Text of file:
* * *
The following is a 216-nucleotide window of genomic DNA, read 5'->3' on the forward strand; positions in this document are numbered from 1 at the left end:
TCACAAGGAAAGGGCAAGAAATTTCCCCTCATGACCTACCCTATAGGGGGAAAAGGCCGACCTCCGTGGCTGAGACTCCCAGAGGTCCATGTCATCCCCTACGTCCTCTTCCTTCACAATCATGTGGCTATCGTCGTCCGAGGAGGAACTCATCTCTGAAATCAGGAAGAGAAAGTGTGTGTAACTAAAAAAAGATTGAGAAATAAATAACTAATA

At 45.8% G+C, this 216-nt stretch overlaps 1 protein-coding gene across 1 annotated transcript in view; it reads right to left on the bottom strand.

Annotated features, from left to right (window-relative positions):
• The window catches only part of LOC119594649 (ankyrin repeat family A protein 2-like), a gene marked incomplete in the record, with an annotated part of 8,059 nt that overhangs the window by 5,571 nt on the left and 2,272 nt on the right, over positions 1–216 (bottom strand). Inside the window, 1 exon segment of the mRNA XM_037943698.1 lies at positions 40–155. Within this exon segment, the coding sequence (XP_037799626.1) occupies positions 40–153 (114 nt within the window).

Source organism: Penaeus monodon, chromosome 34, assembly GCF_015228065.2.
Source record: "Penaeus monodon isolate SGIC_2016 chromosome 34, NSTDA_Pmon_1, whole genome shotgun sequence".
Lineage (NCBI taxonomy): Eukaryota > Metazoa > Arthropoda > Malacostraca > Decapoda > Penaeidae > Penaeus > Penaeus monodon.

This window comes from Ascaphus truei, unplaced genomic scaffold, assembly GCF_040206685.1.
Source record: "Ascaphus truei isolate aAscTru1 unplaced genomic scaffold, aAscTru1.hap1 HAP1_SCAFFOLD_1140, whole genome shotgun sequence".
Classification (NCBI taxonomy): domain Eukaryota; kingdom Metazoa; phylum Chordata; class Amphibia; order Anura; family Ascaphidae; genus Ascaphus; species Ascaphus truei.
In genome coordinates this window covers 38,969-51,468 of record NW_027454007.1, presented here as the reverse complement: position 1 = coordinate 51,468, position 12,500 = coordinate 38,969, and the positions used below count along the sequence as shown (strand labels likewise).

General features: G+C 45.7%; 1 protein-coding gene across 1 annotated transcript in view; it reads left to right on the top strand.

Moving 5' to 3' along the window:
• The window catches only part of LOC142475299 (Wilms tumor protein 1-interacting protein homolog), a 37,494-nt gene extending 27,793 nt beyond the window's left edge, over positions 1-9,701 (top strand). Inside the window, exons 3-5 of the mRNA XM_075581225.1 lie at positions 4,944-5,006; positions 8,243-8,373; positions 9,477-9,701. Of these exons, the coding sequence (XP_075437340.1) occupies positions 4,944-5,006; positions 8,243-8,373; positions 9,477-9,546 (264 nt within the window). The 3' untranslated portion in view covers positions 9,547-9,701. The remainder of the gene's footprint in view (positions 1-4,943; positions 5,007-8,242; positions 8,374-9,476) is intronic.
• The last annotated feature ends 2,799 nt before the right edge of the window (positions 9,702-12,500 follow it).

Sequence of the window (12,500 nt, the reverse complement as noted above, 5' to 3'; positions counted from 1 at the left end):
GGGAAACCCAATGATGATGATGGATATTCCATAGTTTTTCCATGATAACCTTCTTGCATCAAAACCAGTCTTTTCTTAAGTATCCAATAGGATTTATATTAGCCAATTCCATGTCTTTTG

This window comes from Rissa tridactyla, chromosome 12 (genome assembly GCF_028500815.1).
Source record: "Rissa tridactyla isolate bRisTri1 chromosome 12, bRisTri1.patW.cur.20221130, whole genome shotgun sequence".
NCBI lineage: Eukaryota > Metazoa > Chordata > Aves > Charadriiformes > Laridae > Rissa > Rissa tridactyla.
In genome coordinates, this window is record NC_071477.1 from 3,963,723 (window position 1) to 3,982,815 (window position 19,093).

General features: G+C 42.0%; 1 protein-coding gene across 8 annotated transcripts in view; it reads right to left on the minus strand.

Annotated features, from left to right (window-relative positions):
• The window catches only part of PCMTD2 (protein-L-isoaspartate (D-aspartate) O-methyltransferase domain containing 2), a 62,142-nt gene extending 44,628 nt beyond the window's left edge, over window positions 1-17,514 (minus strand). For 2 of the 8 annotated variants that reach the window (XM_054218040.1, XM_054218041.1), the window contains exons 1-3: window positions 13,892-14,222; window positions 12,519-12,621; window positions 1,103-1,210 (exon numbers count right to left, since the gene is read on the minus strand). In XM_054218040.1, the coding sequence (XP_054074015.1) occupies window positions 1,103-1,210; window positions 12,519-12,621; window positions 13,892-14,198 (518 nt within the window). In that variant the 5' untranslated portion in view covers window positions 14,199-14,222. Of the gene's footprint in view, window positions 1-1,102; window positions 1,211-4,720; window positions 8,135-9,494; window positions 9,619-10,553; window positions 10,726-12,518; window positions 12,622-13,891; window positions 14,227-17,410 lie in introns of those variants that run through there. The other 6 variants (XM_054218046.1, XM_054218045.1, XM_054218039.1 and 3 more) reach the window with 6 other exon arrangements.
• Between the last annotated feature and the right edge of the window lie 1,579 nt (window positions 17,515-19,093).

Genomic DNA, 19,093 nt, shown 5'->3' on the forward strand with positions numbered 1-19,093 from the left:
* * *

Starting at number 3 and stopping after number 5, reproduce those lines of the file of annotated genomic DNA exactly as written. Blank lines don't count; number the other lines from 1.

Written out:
At 45.8% G+C, this 216-nt stretch overlaps 1 protein-coding gene across 1 annotated transcript in view; it reads right to left on the bottom strand.

Annotated features, from left to right (window-relative positions):
• The window catches only part of LOC119594649 (ankyrin repeat family A protein 2-like), a gene marked incomplete in the record, with an annotated part of 8,059 nt that overhangs the window by 5,571 nt on the left and 2,272 nt on the right, over positions 1–216 (bottom strand). Inside the window, 1 exon segment of the mRNA XM_037943698.1 lies at positions 40–155. Within this exon segment, the coding sequence (XP_037799626.1) occupies positions 40–153 (114 nt within the window).